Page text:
The North American Soccer League Players Association ended its strike against the club owners yesterday and asked its members to return to playing immediately.
The five-day-old strike lost much of its support Tuesday afternoon when the Immigration and Naturalization Service, apparently switching its position, declared that foreign players with proper work visas could not be deported for playing during the strike.
NASLPA Executive Director Ed Garvey said the association's board members decided to call off the strike because of the "ineptitude of the government, causing confusion among the foreign players.
"Last Friday, we got a ruling from the INS that foreigners who played in games last weekend during the strike were subject to deportation," said Garvey. "They told us clearly what the law stated. Then suddenly, the government reverses its decision and said no action would be taken against aliens who had received visas before the strike.
"With so much confusion, the player reps decided to call off the strike because nothing the governmnent says can be taken seriously," said Garvey. "In good conscience, we can't ask our members to remain on strike.
"I'm disappointed, but I'm proud of the guys who stayed out. They're going back to work until we can sort this thing out."
Garvey and the NASPLA maintained throughout the strike that deportation was not an issue.
The league's 24 owners have refused to recognize the union since it was formed two years ago.
Garvey said the NASPLA has not given up on that fight and would continue to pursue the matter through the National Labor Relation Board and the courts.
"Right now, we plan to pursue the fight for recognition in Canada, where the labor laws are more effective," said Garvey. "Perhaps Canada can set a pattern for everyone else."
Canadian law does not permit strikes for union recognition. There are three teams in Canada-Vancouver, Edmonton and Toronto.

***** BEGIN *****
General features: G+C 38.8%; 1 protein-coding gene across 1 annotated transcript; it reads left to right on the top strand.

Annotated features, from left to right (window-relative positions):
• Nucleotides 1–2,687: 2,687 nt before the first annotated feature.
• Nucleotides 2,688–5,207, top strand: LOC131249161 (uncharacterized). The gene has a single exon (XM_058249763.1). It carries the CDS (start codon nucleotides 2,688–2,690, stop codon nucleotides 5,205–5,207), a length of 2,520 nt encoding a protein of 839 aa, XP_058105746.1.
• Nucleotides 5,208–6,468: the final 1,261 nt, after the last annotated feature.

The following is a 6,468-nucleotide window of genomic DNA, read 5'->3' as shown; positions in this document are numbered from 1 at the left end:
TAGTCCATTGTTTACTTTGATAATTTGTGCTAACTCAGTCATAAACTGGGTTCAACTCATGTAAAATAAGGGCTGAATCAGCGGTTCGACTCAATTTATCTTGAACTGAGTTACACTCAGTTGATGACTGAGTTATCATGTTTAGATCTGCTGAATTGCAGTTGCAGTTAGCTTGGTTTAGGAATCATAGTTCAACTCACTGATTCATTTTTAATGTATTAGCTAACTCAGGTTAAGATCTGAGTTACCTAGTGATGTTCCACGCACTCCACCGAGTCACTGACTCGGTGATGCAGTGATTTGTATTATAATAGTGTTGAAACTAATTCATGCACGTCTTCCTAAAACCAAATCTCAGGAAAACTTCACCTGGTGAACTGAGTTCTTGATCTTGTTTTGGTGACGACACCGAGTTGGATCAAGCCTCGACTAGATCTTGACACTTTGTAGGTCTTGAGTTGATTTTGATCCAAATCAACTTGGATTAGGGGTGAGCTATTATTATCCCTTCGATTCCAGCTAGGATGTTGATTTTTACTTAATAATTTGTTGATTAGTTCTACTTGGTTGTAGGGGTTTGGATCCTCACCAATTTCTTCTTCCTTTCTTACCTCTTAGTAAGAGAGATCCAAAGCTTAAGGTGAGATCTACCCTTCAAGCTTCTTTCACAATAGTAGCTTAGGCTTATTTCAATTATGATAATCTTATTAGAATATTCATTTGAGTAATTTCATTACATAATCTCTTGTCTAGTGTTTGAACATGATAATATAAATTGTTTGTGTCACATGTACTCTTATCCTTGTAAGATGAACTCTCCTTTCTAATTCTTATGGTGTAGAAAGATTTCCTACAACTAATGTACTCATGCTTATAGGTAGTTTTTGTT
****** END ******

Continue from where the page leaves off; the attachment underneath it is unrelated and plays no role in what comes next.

"This strike became an immigrant question rather the real issue of recognition of the union," said Garvey. "But it wouldn't be fair for our strongest people to remain on strike and be subjected to intimidation and pressure when the union is receiving conflicting reports from federal government agencies.
"We think it's time for the government to get its own house straightened out before we get ours in order."
Even before the announcement of the end of the strike, several clubs had reported striking players returning to practice.
The Washington Diplomats' players took the news rather nonchalantly.
"It was rather silly, anyway," said goalie Bill Irwin. "It didn't accomplish anything, did it?"
"I'm glad it's over," added winger Bobby Stokes, who was listed as the plaintiff in a suit against the INS that brought about the agency's latest ruling on foreign players. "Now we can prepare for Rochester."
The Dips play in Rochester Sunday at 3 p.m.
Coach Gordon Bradley said the five striking Diplomats - Sonny Askew, Robert Askew, Don Droege, Carmen Marcantonio and player representative Bobby Sterler - would not be penalized.
"We're glad to have them back," Bradley said following yesterday's workout. "Bobby and Don are especially needed in the back, especially with Ane Mihailovich hurt now. They're still fit, I'm sure. And, they'll probably start Sunday."